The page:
On your second hive, the lack of nectar could be the problem also (frames not being filled out), if they're swarmy they'll do it with what they got. Where are the q-cells, if they are in the middle of the frames, could be a supercedure, at the bottom, swarm (generally!). Also, you don't want to split the brood nest up too much, especially with undrawn frames, it disrupts the organization of the hive.

  3. #3
    Join Date
    Sep 2012
    Location
    St. Petersburg, fl, USA
    Posts
    179

    Default Re: pollen but no nector. And bees trying to swarm

    Re the queen cells: I am no expert but generally I have found that once you have swarm queen cells with larvae you can not stop a swarm. The reason you find no eggs is before she leaves with the swarm the old queen has to slim down so she can fly so her ovaries shrink and she stops laying. Your best bet is to build or buy a second hive immediately and then simulate a swarm by moving the old queen and a few frames to a new hive. Then the original hive will requeen. Hopefully someone more expert will confirm this or correct me. By the way in an emergency a stryofoam box (like a ice chest) can be modified with a pocket knife and a hot glue gun to make an emergency hive. Get one long enough and deep enough to hold frames then cut the bottom out and put in a piece of aluminum screen. use the pieces of bottom to make frame supports and glue them in with the glue gun. Put the frames in and put the top on. Poke a hole for an entrance. This will give you a few days to make or buy a hive set up.

  4. #4
    Join Date
    Oct 2013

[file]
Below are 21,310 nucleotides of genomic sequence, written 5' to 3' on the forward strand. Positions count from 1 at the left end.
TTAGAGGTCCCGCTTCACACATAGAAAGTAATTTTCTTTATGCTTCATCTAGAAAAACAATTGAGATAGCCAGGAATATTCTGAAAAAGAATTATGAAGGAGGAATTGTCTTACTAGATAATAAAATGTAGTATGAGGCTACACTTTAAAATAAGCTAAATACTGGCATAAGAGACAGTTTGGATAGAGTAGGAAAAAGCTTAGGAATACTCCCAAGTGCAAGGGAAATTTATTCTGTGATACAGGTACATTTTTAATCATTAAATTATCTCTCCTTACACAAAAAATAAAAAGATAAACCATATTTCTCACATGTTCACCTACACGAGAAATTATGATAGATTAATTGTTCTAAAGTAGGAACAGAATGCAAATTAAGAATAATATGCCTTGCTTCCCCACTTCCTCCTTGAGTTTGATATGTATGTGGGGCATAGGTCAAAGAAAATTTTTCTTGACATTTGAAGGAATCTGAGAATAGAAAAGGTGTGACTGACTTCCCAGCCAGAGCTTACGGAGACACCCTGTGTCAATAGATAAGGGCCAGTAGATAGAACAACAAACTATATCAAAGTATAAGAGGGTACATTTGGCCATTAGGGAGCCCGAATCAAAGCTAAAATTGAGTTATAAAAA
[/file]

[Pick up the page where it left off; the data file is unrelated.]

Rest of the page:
Location
    Birmingham, AL. USA
    Posts
    38

    Default Re: pollen but no nector. And bees trying to swarm

    Quote Originally Posted by jimsteelejr View Post
    Re the queen cells: I am no expert but generally I have found that once you have swarm queen cells with larvae you can not stop a swarm. The reason you find no eggs is before she leaves with the swarm the old queen has to slim down so she can fly so her ovaries shrink and she stops laying. Your best bet is to build or buy a second hive immediately and then simulate a swarm by moving the old queen and a few frames to a new hive. Then the original hive will requeen. Hopefully someone more expert will confirm this or correct me. By the way in an emergency a stryofoam box (like a ice chest) can be modified with a pocket knife and a hot glue gun to make an emergency hive. Get one long enough and deep enough to hold frames then cut the bottom out and put in a piece of aluminum screen. use the pieces of bottom to make frame supports and glue them in with the glue gun. Put the frames in and put the top on. Poke a hole for an entrance. This will give you a few days to make or buy a hive set up.
    Genius!!!!
    Latitude 33.401557
    Longitude -86.830949

  5. #5
    Join Date
    Oct 2013
    Location
    melbourne, au
    Posts
    12

    Default Re: pollen but no nector. And bees trying to swarm

    All the cells are in the middle of the frames in the centre of the brood nest. Thats a good idea i will go back and check today and if the cells are still up i will do a split but leave 2/3 Q-cells just incase it is a supercedure.


    thanks guys